Orders for Class 6 through 8 trucks dropped from March to April.

ACT Research Co. predicts the final numbers, which will be released mid-May, will approach 17,200 units for heavy-duty Class 8 trucks and 8,600 for Class 6-7. The preliminary net order numbers are typically accurate to within 5% of actual.

FTR Associates released similar preliminary data, showing April Class 8 truck total net orders at 16,877 units, the lowest number since September 2010 and 55% below the same month a year ago. April orders continue the downward trend in Class 8 orders for 2012, with annualized units for the past three months now at 234,600, FTR says.

"Orders continued to come in below the level ultimately needed to sustain current rates of build," says Kenny Vieth, president and senior analyst. "Conditions that contributed to the soft patch that started in March were still in play in April, including higher diesel and new truck prices.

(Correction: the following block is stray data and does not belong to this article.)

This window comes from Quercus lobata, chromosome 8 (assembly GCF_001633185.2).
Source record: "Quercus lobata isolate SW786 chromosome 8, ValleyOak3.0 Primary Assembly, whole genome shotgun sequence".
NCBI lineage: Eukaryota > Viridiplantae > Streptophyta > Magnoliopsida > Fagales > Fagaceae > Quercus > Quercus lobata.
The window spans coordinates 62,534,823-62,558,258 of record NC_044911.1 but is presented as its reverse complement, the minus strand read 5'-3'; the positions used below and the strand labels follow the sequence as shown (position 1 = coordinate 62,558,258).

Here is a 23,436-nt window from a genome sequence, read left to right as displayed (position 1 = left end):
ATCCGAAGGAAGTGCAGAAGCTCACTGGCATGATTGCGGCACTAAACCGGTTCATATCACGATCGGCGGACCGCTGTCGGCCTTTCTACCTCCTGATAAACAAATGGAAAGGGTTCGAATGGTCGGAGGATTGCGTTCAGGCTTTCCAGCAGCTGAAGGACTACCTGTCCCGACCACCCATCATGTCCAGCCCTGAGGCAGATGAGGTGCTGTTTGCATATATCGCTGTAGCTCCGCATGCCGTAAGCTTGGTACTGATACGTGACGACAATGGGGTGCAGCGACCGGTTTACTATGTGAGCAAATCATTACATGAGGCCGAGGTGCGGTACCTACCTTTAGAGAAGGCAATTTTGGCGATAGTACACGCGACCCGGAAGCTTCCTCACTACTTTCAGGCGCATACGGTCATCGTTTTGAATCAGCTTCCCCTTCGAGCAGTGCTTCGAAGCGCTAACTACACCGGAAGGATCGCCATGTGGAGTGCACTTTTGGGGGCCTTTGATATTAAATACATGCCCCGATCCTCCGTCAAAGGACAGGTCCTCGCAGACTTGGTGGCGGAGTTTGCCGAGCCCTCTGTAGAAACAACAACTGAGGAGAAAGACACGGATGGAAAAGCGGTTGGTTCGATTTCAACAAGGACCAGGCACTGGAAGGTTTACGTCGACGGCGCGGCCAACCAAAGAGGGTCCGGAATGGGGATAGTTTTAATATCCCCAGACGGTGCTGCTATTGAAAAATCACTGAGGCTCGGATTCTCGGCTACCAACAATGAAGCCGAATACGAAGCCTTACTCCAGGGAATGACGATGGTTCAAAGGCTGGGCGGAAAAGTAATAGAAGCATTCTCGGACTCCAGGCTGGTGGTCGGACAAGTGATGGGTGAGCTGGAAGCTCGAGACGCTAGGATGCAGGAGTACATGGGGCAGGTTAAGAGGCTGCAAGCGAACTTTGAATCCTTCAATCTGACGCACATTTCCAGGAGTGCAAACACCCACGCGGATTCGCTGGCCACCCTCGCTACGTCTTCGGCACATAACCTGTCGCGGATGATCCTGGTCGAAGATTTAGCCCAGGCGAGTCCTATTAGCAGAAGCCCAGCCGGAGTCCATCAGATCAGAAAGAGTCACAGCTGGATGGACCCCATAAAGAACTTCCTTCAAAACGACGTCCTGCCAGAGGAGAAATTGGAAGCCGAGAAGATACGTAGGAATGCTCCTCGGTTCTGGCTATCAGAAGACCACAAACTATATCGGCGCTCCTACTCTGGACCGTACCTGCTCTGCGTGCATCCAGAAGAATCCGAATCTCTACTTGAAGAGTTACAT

"Beyond that, the data that we use to predict demand remain healthy," Vieth says. "The overall economy, and in particular the manufacturing sector, continues to grow, trucker profits are healthy, and used truck prices remain close to record levels."

FTR President Eric Starks called the four-month trend significant. "It is causing many in the industry to question their assumptions of growth for 2012. Now that we are through the typical ordering season we expect orders to remain in the sub-20k level through the summer months," which could mean OEMs needing to scale back production later this year.

However, Peter Nesvold, transportation analyst with investment banking firm Jefferies & Co., says while the order trend suggests demand slowdown, "fundamentals point to a pause."

Although a slowdown in orders and moderating freight growth suggest that industry demand could be slowing, he says, "end customers remain profitable, the fleet is exceptionally old, and freight growth remains positive. A surge in orders late last year ahead of new model year price increases combined with the strong fundamentals lead us to believe that the current order weakness is a pause before reacceleration in coming months. Still, unless orders begin to recover soon, our 300k production forecast (and some company outlooks) could be at risk."